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Common Running Injuries


Q: I recently started running to improve my fitness and really enjoy it. Typically, I run about six kilometers 3-4 times/wk. To date, I have been injury free but my personnel trainer told me that running has a high injury rate. Is this true and what are the most common running injuries?

– Cautious Carl

A:  Dear Cautious Carl:

Running is an amazing sport that is enjoyed by millions of people around the world.  Running can be done almost anywhere, with almost no equipment necessary.  However, it is a high impact activity involving repetitive movements and these two features increase the risk of injuries. The following are injuries commonly experienced by runners:

  1. Achilles tendinopathy – the Achilles tendon connects the calf muscles to the back of the heel. The Achillies tendon is loaded every time a runner pushes their foot off the ground and can become inflamed with overuse.
  2. Plantar fasciitis – the plantar fascia is a shock absorbing structure on the bottom of your foot. Tthe plantar fascia can become irritated by the significant physical load (usually more than twice your body weight) that occurs every time your foot hits the ground.
  3. Runner’s knee – also known as patellofemoral syndrome (PFS) – results in pain in the region of your knee cap. It is often the result of overuse/ overload or abnormal movement patterns (‘tracking’) of the knee cap.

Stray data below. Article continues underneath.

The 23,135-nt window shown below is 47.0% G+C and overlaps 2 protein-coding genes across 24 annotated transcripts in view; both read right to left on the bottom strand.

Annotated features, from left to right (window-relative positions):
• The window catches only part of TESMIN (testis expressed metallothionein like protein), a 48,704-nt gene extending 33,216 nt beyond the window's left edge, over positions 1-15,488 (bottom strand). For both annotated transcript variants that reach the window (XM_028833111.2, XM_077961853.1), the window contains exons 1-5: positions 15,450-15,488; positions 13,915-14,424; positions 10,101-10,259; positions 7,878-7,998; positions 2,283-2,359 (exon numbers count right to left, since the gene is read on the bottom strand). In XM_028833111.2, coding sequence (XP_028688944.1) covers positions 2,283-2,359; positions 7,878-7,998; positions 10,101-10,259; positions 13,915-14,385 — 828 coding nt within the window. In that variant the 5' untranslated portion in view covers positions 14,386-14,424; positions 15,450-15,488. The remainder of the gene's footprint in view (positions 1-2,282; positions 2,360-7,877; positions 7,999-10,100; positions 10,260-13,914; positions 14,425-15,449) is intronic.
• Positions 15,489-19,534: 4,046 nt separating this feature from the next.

4. Iliotibial band syndrome (ITBS) – is a fibrous band that runs down the outside of your thigh from your hip to your knee. It can be aggravated by rubbing across several bony structures during running and is often associated with muscle weakness around the hip and pelvis.
  5. Stress fractures in the lower limb and pelvis – these serious injuries result from bones being subjected to excessive repetitive stress. This causes pain and tenderness in the affected bones.
  6. Shin splints – also called medial tibial stress syndrome – is a painful condition that occurs from inflammation in the soft tissues along the front of your lower leg.
  7. Muscle strains– typically involve the calf and hamstring muscles and occur when tiny tears and inflammation develop in muscles that are subjected to forces that are greater than they can currently handle.

All these injuries have one thing in common – they result from body tissues being subjected to more stress than they can handle. This is often the result of runners trying to ‘do too much too soon’ and increasing the distance or speed they run too quickly. Failing to give their body adequate time to recover between runs can also contribute.

The bottom line: Running is great way to stay fit, and can be done anywhere, but it does have a relatively high injury rate.  Many of these injuries can be avoided by carefully progressing your training, paying attention to discomfort when it first develops and incorporating rest into your training program. If you think you have a running-related injury, consider seeing a sport medicine physician in your community. Train smart and remember “Movement is Medicine!”

Dr. Darrell Menard OMM MD, Dip Sport Med

Dr. Menard is the Surgeon General’s specialist advisor in sports medicine and has worked extensively with athletes from multiple sports.  As part of the Strengthening the Forces team he works on injury prevention and promoting active living.

Strengthening the Forces is CAF/DND’s healthy lifestyles promotion program providing expert information, skills and tools for promoting and improving CAF members’ health and well-being.